Chris Messina took us down his vision for dealing with the stream. ActivityStrea.ms: Is It Getting Streamy In Here? ActivityStreams. Take basic construct of RSS (1999) and ATOM (2005) and we weave in some additional data. Verb. Object. Target. Make it richer. ActivityStreams can be a universal format for social objects. What you end up with is code for title+link+summary+author+id+date+verb+object+target. This will better allow us to syndicate this information and mix and mash. It’s simple.
From this talk, I want to read The Second Coming: A Manifesto by David Gelernter, Designing Social Interfaces by Crumlish & Malone, and definitely have to check out the Fetron Annual Reports.
A late added session called iPad: New Opportunities for Content Creators was packed. Of course! The panel included voices from books, gaming, web, and newspaper industries. For the Village Voice, the focus is on design. Focus on reading. Leaned back reading in particular. Will we be able to read in the tub using an iPad? The gaming representative, Shervin Pishevar, got everyone excited when he said “the laptop will be the rotary phone of our generation.” He was very impressed with the iPad at the announcement event. The book industry expects $1 billion in revenue from this publishing model even though the reading experience still needs to be improved. Ultimately, this panel was very hopeful and excited about the upcoming shift in media delivery. Continue reading
This is Part 1 of my SXSW reports. After an introduction, the focus is on authors and keynotes.
I’d heard of South By Southwest (SXSW) for many years; the music festival, that is. However, in 2009 I heard about Interactive Conference that precedes the Music Festival when a few librarians reported attending. I’ve always wanted to attend the music festival, but didn’t feel it was justified in mid-semester given the time and the cost. The Interactive Conference, with its focus on technology, was clearly work related and worthy of investigation. Despite no travel funds, I registered early (paying $395), bought a plane ticket with miles, and arranged to stay at a friends house. Low cost and worthy endeavor.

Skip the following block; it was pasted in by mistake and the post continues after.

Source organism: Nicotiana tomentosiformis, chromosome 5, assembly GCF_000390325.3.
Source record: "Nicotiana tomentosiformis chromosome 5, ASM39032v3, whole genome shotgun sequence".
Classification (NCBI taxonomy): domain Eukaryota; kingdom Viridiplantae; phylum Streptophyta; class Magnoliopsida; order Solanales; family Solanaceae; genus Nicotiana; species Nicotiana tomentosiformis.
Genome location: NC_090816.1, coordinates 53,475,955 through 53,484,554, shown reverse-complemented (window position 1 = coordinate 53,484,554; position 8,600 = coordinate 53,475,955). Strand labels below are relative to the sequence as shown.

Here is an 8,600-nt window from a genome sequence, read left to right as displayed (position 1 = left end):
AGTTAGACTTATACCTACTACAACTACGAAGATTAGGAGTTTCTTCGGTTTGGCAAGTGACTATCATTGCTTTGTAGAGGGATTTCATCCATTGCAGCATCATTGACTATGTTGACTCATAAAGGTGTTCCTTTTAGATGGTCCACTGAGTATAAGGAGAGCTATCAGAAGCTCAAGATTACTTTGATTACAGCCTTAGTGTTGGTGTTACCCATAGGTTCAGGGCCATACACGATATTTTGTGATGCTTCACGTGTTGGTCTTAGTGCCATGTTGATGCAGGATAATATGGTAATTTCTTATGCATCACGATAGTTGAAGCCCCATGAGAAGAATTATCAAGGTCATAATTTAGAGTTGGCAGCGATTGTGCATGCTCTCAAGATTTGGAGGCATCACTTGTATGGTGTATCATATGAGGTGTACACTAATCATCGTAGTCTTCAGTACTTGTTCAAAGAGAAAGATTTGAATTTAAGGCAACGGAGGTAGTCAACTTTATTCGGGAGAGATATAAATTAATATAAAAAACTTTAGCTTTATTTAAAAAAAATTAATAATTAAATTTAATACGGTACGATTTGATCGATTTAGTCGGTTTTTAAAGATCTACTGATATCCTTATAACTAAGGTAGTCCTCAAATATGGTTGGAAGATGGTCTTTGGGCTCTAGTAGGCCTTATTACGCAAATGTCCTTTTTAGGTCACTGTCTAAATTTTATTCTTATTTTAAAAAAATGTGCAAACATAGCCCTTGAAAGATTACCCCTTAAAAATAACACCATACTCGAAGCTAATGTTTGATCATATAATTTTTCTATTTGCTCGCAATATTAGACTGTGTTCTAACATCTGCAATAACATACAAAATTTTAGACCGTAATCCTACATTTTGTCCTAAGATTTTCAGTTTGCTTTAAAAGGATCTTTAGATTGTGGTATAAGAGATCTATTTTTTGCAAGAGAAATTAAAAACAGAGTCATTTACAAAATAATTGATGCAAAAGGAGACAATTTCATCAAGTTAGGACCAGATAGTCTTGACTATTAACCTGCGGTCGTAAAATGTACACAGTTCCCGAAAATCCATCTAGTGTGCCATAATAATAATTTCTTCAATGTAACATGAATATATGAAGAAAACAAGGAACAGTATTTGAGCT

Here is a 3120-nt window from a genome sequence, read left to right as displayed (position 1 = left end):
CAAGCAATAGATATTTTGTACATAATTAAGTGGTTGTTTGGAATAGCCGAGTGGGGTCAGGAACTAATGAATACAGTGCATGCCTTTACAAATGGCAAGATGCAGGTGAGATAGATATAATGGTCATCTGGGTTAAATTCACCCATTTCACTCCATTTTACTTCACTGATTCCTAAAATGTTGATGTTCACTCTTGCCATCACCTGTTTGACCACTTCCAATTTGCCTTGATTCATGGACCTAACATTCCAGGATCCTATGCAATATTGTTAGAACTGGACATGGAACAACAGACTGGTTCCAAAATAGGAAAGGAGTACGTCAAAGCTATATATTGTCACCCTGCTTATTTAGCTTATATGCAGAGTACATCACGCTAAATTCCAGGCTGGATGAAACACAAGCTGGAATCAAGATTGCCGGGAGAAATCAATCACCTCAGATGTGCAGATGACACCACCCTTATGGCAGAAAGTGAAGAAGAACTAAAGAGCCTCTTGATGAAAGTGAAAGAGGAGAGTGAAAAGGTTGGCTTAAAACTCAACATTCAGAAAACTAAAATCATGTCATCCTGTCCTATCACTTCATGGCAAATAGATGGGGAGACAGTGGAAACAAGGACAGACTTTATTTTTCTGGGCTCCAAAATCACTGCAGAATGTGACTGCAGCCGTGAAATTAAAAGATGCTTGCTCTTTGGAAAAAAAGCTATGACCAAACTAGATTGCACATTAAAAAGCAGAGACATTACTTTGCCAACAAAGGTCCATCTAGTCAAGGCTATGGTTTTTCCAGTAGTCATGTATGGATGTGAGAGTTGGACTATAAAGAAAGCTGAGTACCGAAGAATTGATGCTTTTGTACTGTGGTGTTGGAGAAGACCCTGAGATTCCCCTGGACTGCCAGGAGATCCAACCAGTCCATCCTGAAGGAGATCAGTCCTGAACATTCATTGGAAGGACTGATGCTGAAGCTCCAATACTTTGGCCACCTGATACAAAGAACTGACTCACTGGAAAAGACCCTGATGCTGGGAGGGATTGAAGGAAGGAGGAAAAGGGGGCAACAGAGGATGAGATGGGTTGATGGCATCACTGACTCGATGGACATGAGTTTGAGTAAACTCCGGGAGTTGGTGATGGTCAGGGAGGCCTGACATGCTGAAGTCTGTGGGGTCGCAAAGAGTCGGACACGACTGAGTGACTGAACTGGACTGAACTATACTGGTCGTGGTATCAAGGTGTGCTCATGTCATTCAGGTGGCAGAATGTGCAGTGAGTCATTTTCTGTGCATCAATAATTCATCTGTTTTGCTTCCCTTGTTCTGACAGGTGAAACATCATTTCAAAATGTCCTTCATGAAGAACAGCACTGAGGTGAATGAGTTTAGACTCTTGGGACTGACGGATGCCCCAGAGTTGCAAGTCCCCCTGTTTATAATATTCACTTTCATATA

The trip and conference were well worth the time and I came away energized by the technology community. The conference was certainly different from a typical librarian conference, particularly given the primary demographic – young, hip, technologists in a party atmosphere. I wanted something different to shake my brain up a bit; to give me a new perspective. Also, I wanted an event where I didn’t know many people and didn’t have any committee meetings. SXSW paid me back well.
I’ve been attending library related conferences for the last 16 years – mostly ALA. I attend to connect with colleagues, contribute to the associations, or attend programatic activities. Recently I attended SXSW Interactive in Austin, Texas and I came away with many ideas on how to improve the conference going experience. SXSW Interactive was five days long at The Austin Convention Center, the Hilton, and the Radisson – so relatively small if compared with the American Library Association events, but not if compared with ACRL National Conference, LITA National Forum, or Internet Librarian.
Let’s start with registration. I registered online about six months before the actual event. It was intuitive, easy, and clear. What was different? They integrated a social network tool. Every registrant became part of a community where you could add friends and share short Twitteresque messages. I could search for other conference goers based on geography, business, interests, etc. Totally awesome networking tool. Secondly, as part of registration we were encouraged to upload a photo that would then be included on our attendee badge (if we forgot or didn’t take this step, a photo was taken upon arrival). For the record, early registration was $395.